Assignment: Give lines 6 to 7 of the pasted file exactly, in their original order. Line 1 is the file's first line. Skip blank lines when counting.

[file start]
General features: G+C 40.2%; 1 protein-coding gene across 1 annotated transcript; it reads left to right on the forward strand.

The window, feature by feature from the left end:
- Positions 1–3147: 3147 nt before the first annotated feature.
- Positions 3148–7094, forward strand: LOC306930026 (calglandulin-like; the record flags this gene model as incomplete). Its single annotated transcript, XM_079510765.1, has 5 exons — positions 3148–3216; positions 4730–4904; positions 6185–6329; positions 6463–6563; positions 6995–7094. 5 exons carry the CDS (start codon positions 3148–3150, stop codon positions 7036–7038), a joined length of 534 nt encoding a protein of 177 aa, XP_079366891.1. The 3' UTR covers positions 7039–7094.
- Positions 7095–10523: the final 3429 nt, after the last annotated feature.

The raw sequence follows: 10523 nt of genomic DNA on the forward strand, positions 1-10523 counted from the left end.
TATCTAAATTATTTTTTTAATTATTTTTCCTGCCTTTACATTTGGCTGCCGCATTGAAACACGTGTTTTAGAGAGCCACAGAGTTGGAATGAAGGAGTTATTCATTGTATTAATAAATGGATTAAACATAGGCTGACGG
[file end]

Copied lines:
The raw sequence follows: 10523 nt of genomic DNA on the forward strand, positions 1-10523 counted from the left end.
TATCTAAATTATTTTTTTAATTATTTTTCCTGCCTTTACATTTGGCTGCCGCATTGAAACACGTGTTTTAGAGAGCCACAGAGTTGGAATGAAGGAGTTATTCATTGTATTAATAAATGGATTAAACATAGGCTGACGG